The anger and outpouring of grief around Sarah Everard’s death took me by surprise. Of course it’s appalling that a young woman was abducted and killed, allegedly at the hands of a police officer. And it’s important that people are starting to join the dots between male violence and police violence, and protest against it.
My surprise sprang from one thought: why now? Violence against women and girls, even at the hands of the police, is a daily occurrence – Black women have known this long before Sarah’s death and the police violence at the vigil last week. The newspapers and wider public may only just be waking up to the realities of how the police fail women, but it’s nothing new to us. Last summer it was the police who took selfies next to the dead bodies of two women of Black heritage, Bibaa Henry and Nicole Smallman, and circulated the images around WhatsApp groups. It’s police who have still failed to provide comprehensive answers regarding Blessing Olusegun’s mysterious death in September 2020. It was police officers who shot Cherry Groce in 1985. It’s nothing new to us.
I look back to last summer and what happened to Nicole and Bibaa and I have to ask: when would violence against Black and Brown women ever receive this level of outrage? When would their deaths motivate the masses to hold protests and vigils amplifying their rage and exhaustion? When would people write think pieces about a nation grieving the tragic deaths of Black and brown women? The reminder that Black and Brown women are often not seen as “worthy victims” can be quite devastating.
The reality is that violence against Black and brown women is widely ignored. According to a study by Imkaan, government policy and research often excludes perspectives and expertise from Black and brown women, and when they do seek those voices, it is only on racialised issues like female genital mutilation and ‘honour killings’. It’s also why specialist services for Black and brown women are significantly less funded compared to their white counterparts, who are already underfunded to begin with. A 2019 report by the London Mayor’s office into violence against women found that Black women and girls were overrepresented both as victims of domestic abuse and sexual violence.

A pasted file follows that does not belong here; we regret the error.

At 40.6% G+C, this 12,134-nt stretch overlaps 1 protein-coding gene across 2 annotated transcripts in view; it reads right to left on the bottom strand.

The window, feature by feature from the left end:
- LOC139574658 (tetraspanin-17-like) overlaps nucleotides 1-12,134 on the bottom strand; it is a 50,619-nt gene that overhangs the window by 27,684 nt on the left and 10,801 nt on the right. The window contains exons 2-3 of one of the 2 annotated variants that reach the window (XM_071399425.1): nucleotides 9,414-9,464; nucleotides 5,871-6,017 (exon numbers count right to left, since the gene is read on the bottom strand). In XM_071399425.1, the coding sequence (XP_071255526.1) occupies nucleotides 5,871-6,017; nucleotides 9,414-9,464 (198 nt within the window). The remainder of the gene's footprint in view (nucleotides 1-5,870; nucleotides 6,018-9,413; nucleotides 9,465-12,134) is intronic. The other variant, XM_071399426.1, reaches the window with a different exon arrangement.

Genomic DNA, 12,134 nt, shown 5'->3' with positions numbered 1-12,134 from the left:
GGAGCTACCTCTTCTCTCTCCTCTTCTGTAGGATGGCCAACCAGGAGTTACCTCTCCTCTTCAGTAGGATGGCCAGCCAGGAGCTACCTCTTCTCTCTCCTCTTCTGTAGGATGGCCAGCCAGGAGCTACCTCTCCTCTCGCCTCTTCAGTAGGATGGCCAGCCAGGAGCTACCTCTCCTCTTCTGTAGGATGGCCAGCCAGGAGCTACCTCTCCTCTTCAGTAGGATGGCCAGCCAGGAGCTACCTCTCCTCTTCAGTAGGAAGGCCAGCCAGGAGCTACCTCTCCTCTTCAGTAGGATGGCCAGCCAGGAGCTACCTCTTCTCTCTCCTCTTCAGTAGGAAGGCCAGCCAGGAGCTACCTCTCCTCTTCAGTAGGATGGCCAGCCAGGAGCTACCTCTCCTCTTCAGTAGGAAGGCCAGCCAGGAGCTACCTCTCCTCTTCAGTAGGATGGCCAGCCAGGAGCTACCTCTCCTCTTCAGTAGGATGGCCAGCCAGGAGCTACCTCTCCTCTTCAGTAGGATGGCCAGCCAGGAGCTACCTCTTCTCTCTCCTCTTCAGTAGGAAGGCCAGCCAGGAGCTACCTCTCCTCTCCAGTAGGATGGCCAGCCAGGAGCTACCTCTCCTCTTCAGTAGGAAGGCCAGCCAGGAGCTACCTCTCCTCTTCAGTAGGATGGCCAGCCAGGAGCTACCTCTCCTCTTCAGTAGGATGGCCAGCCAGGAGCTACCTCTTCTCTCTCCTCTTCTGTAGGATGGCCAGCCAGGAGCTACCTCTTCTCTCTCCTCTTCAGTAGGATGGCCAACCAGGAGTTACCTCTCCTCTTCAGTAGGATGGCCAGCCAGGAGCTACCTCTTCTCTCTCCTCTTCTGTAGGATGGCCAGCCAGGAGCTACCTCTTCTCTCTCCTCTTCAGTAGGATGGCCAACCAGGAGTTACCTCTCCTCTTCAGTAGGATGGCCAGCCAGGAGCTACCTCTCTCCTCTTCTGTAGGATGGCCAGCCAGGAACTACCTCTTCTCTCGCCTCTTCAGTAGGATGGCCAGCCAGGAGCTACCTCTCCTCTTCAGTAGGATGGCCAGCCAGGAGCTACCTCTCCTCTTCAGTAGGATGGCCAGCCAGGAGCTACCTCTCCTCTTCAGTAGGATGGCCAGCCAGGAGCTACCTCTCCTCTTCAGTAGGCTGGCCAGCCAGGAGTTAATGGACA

“Government policy and research often excludes perspectives and expertise from Black and brown women, and when they do seek those voices, it is only on racialised issues like female genital mutilation and ‘honour killings’”
A similar picture emerges across the UK – a study investigating the experience of “BAME” survivors in Manchester found there was “institutional racism and sexism at the local level in Greater Manchester” and that women from ethnic minority backgrounds were “not being adequately protected or getting the specialist help they need after suffering domestic abuse.” Black and brown survivors face distinct forms of abuse, that often intersects with their racial identity and is exacerbated by the structurally racist barriers they face when trying to access help.
But this week, Black and brown women have an opportunity to be heard.
To inform their strategy to tackle violence against women and girls the government has re-opened their VAWG strategy consultation, but their narrow focus is on crime and policing. Black and brown women are being overlooked once more: we know that the police are more likely to cause us harm than to provide support. That’s why Level Up, the feminist community I co-direct, is calling on people to respond to the consultation using our accessible website tool. We are demanding the government centres the specific support needs of survivors, including specialist support for Black and brown women and migrant survivors – which includes the many of us who will never engage with the cops or courts, but still have a right to safety and support.
To make sure this VAWG strategy works for all women, Level Up is calling for:
Survivors need specialist support services and therapy, provided by people who understand their specific needs. For example, services for Black women that are led by Black women. It is the government’s job to give enough money to these services so they can keep supporting anyone who needs them.
All survivors without recourse to public funds need to be supported, not deported. For migrant women, this means: access to benefits, safe refuges that won’t turn them over to the home office, therapy, and immigration advocacy to help them stay in the country.
Violence is learned. To start tackling the root of violence against women, education on healthy relationships and consent (which includes all sexualities and gender identities) should be mandatory in all schools.
We have until Friday to be as loud as possible in our demands – our silence, especially at this political moment, will not protect us.
Seyi Falodun-Liburd is co-director of UK feminist organisation Level Up